In the next video we’ll look at a way to improve the search by opening up the black box for continuous models: gradient descent.

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As a stepping stone to what we’ll discuss in this video, let’s take the random search from the previous video, and add a little more inspection of the local neighborhood before taking a step. Instead of taking one random step, we’ll look at k random steps and move in the direction of the one that gives us the lowest loss.

In the hiker analogy, you can think of this algorithm as the case where the hiker taps his foot on the ground in a couple of random directions, and then moves in the direction with the strongest downward slope.

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Here's what that looks like for a few values of k.

As you can see, the more samples we take, the more directly we head for the region of low loss. The more closely we inspect our local neighbourhood, to determine in which direction the function decreases quickest, the faster we converge.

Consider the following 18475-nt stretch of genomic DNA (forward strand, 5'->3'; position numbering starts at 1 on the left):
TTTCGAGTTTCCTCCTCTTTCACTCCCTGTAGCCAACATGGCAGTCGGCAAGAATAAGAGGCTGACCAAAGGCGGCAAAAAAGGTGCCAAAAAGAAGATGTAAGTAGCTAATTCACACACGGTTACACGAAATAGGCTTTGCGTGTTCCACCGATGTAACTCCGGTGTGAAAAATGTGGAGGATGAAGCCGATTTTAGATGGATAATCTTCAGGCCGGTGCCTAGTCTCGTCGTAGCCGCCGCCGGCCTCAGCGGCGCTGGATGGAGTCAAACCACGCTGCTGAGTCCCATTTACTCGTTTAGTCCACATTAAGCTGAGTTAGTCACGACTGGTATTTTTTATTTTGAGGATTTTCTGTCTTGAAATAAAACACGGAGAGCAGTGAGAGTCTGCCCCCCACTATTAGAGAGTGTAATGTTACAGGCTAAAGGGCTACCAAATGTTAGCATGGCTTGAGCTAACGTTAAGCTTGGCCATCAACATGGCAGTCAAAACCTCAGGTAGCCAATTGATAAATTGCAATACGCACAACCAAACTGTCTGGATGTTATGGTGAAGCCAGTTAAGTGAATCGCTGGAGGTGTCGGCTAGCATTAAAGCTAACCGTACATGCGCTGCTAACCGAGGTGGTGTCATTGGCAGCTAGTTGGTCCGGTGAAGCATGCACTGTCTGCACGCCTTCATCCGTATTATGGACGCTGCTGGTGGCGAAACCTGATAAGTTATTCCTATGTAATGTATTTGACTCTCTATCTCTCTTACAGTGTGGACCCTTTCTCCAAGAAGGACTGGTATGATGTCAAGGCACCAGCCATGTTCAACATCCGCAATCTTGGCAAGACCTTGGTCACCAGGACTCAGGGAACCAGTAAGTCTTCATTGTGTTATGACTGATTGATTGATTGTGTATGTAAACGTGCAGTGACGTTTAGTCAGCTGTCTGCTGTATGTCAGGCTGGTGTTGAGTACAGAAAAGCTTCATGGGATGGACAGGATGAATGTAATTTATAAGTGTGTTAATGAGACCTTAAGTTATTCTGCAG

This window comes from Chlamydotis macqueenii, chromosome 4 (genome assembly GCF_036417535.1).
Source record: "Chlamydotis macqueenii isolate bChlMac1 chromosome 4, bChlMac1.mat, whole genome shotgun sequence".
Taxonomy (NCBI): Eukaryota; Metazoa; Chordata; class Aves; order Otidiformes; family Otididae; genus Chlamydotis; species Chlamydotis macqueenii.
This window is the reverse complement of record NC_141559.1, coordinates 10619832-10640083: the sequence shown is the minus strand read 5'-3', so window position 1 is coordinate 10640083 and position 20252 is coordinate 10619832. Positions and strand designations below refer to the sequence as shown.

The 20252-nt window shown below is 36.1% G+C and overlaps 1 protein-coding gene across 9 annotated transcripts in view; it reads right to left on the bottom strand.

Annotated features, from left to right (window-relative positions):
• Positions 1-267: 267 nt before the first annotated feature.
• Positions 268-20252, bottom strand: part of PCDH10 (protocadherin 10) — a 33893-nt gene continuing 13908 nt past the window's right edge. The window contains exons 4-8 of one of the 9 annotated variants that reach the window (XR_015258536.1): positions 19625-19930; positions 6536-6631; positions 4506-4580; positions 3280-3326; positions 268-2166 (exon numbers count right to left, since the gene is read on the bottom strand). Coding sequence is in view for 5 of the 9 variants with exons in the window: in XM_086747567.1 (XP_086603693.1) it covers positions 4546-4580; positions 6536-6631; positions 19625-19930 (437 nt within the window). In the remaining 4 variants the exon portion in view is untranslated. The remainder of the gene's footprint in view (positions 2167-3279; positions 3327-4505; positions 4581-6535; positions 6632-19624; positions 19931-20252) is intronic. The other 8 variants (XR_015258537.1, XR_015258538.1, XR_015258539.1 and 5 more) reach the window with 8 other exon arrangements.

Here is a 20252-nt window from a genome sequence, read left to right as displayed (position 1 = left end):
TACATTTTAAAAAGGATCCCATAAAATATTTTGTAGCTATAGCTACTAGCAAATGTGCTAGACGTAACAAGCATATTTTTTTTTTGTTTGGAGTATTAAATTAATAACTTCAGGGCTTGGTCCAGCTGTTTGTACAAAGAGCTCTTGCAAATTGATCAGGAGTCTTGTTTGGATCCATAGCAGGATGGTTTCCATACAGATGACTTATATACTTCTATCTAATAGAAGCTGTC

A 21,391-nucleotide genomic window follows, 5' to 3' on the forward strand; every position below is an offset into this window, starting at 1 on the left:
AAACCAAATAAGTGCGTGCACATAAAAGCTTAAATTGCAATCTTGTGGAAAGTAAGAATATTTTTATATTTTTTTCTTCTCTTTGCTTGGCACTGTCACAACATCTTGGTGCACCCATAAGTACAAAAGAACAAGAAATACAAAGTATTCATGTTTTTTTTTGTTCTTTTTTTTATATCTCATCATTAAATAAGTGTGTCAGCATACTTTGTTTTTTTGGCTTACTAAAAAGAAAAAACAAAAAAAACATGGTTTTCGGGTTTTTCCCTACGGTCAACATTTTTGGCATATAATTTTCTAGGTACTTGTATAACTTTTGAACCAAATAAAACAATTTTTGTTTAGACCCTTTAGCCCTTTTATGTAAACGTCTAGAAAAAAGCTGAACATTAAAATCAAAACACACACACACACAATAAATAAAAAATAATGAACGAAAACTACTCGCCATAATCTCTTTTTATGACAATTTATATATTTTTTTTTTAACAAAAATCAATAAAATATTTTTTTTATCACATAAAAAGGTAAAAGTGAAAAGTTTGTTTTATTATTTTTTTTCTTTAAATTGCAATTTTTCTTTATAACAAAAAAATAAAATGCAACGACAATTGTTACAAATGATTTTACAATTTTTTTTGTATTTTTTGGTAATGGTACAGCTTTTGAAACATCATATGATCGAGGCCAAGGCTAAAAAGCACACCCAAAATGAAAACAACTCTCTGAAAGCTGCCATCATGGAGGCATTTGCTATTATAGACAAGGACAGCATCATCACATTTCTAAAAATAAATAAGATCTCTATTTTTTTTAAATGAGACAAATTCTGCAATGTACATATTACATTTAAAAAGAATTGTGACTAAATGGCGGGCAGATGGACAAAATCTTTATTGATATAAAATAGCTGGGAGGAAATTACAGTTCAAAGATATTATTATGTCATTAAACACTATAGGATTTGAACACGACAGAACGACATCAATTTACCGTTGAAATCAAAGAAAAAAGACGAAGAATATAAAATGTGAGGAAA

The lesson here is that the better we know in which direction the loss decreases, the faster our search converges. In this case we pay a steep price: we have to evaluate our function 15 times to work out a better direction.

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However, if our model space is continuous, and if our loss function is smooth, we don’t need to take multiple samples to guess the direction of fastest descent: we can simply derive it, using calculus. This is the basis of the gradient descent algorithm.

image source: http://charlesfranzen.com/posts/multiple-regression-in-python-gradient-descent/

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Before we dig in to the gradient descent algorithm, let’s review some basic principles from calculus. First up, slope. The slope of a linear function is simply how much it moves up if we move one step to the right. In the case of f(x) in this picture, the slope is negative, because the line moves down.